He’s ‘The King’ of Skid Row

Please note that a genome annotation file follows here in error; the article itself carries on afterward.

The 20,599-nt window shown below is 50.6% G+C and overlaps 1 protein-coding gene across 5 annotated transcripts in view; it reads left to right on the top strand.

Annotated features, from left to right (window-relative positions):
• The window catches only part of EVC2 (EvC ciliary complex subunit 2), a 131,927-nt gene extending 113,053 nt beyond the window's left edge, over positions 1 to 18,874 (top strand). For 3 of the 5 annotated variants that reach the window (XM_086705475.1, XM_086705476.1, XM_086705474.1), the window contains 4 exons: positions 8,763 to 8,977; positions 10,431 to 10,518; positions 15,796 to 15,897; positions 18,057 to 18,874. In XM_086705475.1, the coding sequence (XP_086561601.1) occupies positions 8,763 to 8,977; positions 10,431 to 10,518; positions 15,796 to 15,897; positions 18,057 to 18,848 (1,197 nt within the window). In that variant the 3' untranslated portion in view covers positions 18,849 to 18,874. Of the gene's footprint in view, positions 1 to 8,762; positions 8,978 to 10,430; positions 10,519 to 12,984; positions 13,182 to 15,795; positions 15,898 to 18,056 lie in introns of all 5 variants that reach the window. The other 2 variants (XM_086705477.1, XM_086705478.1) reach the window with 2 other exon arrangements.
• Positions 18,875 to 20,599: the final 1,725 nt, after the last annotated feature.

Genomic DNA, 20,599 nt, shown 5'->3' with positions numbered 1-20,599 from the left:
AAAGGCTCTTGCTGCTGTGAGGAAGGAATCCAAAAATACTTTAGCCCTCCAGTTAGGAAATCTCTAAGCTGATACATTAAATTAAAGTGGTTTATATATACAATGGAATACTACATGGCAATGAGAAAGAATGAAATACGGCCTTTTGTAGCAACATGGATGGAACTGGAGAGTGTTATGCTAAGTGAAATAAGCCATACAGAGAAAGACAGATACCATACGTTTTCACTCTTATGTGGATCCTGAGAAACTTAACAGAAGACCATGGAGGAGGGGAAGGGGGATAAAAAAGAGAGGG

first_imgClose your eyes and it could be Elvis Presley – or, at least, one of the better Elvis impersonators – belting out that melodic mix of baritone and tenor, with a touch of Southern comfort thrown in. “When no one else can understand me “When everything I do is wrong … “You give me hope and consolation “You give me strength to carry on …” He’s known as `The King’ of Skid Row. But it’s not the baseball cap crowning his head or the karaoke microphone he carries like a scepter that earned Roland Burris the nickname. It’s the voice – the pain of poverty and addiction coming out in the ballads and blues – that spark comparisons to that world-famous singer. “He sure sounds like The King, doesn’t he?” says Billy Blade, a neighbor of Burris at the Lamp Lodge, a transitional housing complex in the heart of Los Angeles’ Skid Row. A sampling of three CDs Burris has recorded using karaoke music features renditions of dozens of oldies, from Frankie Valli and the Four Seasons to Paul Anka and B.J. Thomas. But none match his takes on Elvis’ “The Wonder of You” and “Can’t Help Falling in Love.” Joe Caron was among a handful of Skid Row advocates who saw Burris sing Elvis songs at karaoke night last year at the Acapulco restaurant on Sunset Boulevard. “We heard Elvis,” says Caron, project manager of the Skid Row Collective, a nonprofit that involves several support organizations for the homeless. “If it was something he worked at every day, he’d be very good. He clearly has talent.” Mario Williams, a longtime homeless resident in the neighborhood, is among those inspired by Burris. “We tell him all the time: `You need to be doing something with your singing,”‘ Williams says. “He may not be the spitting image of Elvis, but his voice sure is.” It is late morning, and Burris and other residents are sitting in the shade in front of their building in the 600 block of Stanford Street, sipping coffee and smoking cigarettes as a police car cruises by and other Skid Row lifers pass. “I didn’t set out to be an Elvis impersonator,” says Burris, 52, “and I’ve never charged a cent for impersonating.” It all started in 1986, when he called in to a radio station in Virginia Beach, Va., winning a jar of Vlasic pickles as part of a contest. During the conversation, the woman from the station told him, “You know, you kind of sound like Elvis.” Burris says he went out and bought an Elvis costume – a knockoff of the famous white jumpsuit emblazoned with a large eagle on the chest. His then-wife Barbara spruced it up with glitter and rhinestones, and Burris went on stage at an Elvis impersonation contest in Presley’s native Mississippi. He was the only one who not only knew all the lyrics but also had the single voice that struck judges as a dead-ringer for the king of rock ‘n’ roll. Burris continued the impersonations, entertaining at nursing homes in the South while keeping his full-time job as a maintenance worker. “I was like a carnival act,” he says, “and that was a life I knew real well.” The son of a Hungarian immigrant mother, Burris spent much of his young life as one of nine siblings in a touring minstrel group – The Singing Burris Family of Columbus, Ga. – that later blended into part of the traveling carnival. Along the way, Burris says, he was sexually abused by a friend of his stepfather. While he kept it secret for decades, the molestation wormed its way into his psyche. He was discharged from the Army after being diagnosed with bipolar and post-traumatic stress disorders. A string of dead-end jobs followed. His marriage, which produced three children, ended in divorce. Ten years ago, at his wit’s end and looking for answers, he came to Los Angeles in search of his oldest sister. “After two or three weeks of looking and not being able to find her, I was homeless and I ended up here,” says Burris, motioning to the Lamp Lodge, a 49-unit apartment building among the numerous housing projects operated by nonprofits on Skid Row. He receives disability payments and VA benefits, but still struggles to pay the $279-a-month rent on his one-bedroom apartment. He rolls his own cigarettes to save money. He treats the bipolar and post-traumatic stress conditions with medication that has led to insomnia and more medication. He is now light- and sun-sensitive and always has the sensation of being hot. Still, his neighbors say, Burris is a bright spot – one of the best-adjusted and most productive members of their community. He cares for a resident who is incapacitated, doing her shopping and running her errands. At night, he takes his turn on a four-hour security shift in his building. On Labor Day, Burris also coordinated entertainment for a holiday celebration and barbecue in the parking lot of the Lamp Lodge. His karaoke machine provided the music, and between getting other residents to sing, he belted out several songs himself, including Elvis classics. Most recently, Burris has also been in charge of the makeshift garden made up of plant containers dropped off in front of the building by Farmlab, a downtown-based group that this summer is attempting to “green” Skid Row by contributing fruit and flower boxes in several locations. Jaime Lopez Wolters, an agriculturalist with Farmlab who has worked with Burris this summer, says he has been an ideal fit in the program. “I’m amazed to see someone so interested and knowledgeable about the plants and taking care of them,” he said. “And, of course, it’s a plus that he’s an Elvis impersonator singing to them.” The gardening has also spread Burris’ reputation as an Elvis impersonator beyond Skid Row, with tales of how he has crooned “Don’t Be Cruel” and other classics of `The King’ to struggling plants. “I talk to them, and sometimes I sing Elvis songs to them,” he said. “Does it work? You don’t see them wilting even in the heat, do you?” [email protected] (818) 713-3761160Want local news?Sign up for the Localist and stay informed Something went wrong. Please try again.subscribeCongratulations! You’re all set!last_img